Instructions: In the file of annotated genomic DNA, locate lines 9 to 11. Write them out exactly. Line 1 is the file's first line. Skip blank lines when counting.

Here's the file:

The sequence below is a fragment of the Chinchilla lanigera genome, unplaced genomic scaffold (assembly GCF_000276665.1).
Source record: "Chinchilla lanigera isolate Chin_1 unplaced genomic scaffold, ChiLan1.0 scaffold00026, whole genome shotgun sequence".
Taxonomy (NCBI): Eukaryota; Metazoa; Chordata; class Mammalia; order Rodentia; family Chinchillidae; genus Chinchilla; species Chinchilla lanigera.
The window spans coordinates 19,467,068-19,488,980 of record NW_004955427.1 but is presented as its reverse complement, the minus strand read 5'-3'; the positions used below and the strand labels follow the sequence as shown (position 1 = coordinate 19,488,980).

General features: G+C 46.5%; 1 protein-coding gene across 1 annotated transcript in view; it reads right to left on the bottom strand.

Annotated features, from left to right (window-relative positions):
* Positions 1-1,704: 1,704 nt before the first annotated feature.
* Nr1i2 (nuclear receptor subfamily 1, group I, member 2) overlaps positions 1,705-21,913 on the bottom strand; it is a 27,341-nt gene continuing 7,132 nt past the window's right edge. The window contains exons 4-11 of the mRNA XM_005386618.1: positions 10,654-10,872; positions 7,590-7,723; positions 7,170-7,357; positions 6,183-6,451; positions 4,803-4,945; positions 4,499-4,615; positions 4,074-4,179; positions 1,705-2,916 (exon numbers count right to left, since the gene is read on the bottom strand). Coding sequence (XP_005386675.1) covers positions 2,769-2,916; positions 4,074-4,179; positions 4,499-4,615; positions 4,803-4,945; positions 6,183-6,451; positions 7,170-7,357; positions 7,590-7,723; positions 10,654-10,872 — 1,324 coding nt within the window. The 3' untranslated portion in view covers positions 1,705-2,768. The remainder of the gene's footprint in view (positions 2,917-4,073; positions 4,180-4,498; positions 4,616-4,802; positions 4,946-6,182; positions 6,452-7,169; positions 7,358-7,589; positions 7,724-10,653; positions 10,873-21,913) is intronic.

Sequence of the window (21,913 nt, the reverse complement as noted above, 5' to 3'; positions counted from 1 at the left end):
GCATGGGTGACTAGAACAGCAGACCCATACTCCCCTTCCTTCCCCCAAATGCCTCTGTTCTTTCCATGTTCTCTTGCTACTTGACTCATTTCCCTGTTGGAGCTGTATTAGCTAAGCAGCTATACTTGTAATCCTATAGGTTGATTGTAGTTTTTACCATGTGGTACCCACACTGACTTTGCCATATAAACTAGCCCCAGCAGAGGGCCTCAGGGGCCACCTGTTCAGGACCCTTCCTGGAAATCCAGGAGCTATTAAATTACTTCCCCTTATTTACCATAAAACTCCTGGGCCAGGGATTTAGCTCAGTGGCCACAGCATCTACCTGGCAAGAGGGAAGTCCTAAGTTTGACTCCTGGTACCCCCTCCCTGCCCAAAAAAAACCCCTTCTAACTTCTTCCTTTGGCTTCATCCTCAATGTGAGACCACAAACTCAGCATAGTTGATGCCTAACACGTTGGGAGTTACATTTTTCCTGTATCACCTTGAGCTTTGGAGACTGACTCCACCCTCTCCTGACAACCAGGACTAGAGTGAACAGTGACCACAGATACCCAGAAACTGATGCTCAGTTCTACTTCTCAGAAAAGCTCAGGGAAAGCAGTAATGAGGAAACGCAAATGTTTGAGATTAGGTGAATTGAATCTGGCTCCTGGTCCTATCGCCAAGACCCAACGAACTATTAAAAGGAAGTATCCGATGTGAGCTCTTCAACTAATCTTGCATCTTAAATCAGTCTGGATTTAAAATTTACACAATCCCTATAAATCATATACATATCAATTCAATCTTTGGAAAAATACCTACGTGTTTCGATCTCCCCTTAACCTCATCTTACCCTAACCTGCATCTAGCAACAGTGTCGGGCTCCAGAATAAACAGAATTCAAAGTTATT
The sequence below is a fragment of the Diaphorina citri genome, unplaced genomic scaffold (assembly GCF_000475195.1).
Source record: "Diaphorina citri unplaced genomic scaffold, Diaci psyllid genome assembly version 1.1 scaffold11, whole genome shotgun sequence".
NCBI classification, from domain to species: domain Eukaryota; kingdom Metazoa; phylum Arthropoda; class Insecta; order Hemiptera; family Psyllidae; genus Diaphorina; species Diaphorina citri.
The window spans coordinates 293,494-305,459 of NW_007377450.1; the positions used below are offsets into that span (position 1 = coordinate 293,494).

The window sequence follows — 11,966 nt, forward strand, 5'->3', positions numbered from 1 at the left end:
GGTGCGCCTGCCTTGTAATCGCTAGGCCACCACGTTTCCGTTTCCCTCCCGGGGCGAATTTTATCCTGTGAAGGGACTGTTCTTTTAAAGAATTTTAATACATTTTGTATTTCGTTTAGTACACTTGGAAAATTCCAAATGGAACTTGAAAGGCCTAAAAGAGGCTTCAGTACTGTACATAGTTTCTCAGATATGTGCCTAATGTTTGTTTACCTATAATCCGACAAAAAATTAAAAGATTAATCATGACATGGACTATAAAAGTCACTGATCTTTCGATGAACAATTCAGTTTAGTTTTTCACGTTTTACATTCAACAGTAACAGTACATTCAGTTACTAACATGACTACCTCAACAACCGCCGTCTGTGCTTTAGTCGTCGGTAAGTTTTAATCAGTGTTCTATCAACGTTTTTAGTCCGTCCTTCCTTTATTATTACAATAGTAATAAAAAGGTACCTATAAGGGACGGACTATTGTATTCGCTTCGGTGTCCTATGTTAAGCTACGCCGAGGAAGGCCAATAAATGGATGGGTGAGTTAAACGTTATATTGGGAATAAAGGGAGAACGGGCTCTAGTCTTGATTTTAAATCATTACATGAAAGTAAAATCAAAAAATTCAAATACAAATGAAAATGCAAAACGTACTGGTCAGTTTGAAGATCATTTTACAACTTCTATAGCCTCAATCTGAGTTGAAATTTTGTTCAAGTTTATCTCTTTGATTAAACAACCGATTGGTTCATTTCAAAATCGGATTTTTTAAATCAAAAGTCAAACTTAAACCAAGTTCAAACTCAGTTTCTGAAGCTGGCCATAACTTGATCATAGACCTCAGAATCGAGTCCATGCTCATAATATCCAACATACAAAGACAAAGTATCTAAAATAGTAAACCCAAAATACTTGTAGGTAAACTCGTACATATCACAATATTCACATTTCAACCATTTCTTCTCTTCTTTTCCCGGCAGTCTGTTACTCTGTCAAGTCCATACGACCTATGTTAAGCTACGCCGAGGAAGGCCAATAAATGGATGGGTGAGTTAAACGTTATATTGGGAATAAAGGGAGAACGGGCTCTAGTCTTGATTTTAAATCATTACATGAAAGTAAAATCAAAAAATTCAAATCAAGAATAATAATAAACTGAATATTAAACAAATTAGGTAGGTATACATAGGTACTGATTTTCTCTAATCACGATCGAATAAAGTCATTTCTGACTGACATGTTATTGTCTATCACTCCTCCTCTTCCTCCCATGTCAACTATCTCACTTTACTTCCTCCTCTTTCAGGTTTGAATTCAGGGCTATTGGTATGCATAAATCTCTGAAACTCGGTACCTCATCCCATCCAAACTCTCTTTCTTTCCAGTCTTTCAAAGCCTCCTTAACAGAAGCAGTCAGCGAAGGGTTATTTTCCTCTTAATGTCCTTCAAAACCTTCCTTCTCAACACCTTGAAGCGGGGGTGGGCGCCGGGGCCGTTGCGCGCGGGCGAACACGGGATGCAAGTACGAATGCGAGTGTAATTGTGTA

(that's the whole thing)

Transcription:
Sequence of the window (21,913 nt, the reverse complement as noted above, 5' to 3'; positions counted from 1 at the left end):
GCATGGGTGACTAGAACAGCAGACCCATACTCCCCTTCCTTCCCCCAAATGCCTCTGTTCTTTCCATGTTCTCTTGCTACTTGACTCATTTCCCTGTTGGAGCTGTATTAGCTAAGCAGCTATACTTGTAATCCTATAGGTTGATTGTAGTTTTTACCATGTGGTACCCACACTGACTTTGCCATATAAACTAGCCCCAGCAGAGGGCCTCAGGGGCCACCTGTTCAGGACCCTTCCTGGAAATCCAGGAGCTATTAAATTACTTCCCCTTATTTACCATAAAACTCCTGGGCCAGGGATTTAGCTCAGTGGCCACAGCATCTACCTGGCAAGAGGGAAGTCCTAAGTTTGACTCCTGGTACCCCCTCCCTGCCCAAAAAAAACCCCTTCTAACTTCTTCCTTTGGCTTCATCCTCAATGTGAGACCACAAACTCAGCATAGTTGATGCCTAACACGTTGGGAGTTACATTTTTCCTGTATCACCTTGAGCTTTGGAGACTGACTCCACCCTCTCCTGACAACCAGGACTAGAGTGAACAGTGACCACAGATACCCAGAAACTGATGCTCAGTTCTACTTCTCAGAAAAGCTCAGGGAAAGCAGTAATGAGGAAACGCAAATGTTTGAGATTAGGTGAATTGAATCTGGCTCCTGGTCCTATCGCCAAGACCCAACGAACTATTAAAAGGAAGTATCCGATGTGAGCTCTTCAACTAATCTTGCATCTTAAATCAGTCTGGATTTAAAATTTACACAATCCCTATAAATCATATACATATCAATTCAATCTTTGGAAAAATACCTACGTGTTTCGATCTCCCCTTAACCTCATCTTACCCTAACCTGCATCTAGCAACAGTGTCGGGCTCCAGAATAAACAGAATTCAAAGTTATT
The sequence below is a fragment of the Diaphorina citri genome, unplaced genomic scaffold (assembly GCF_000475195.1).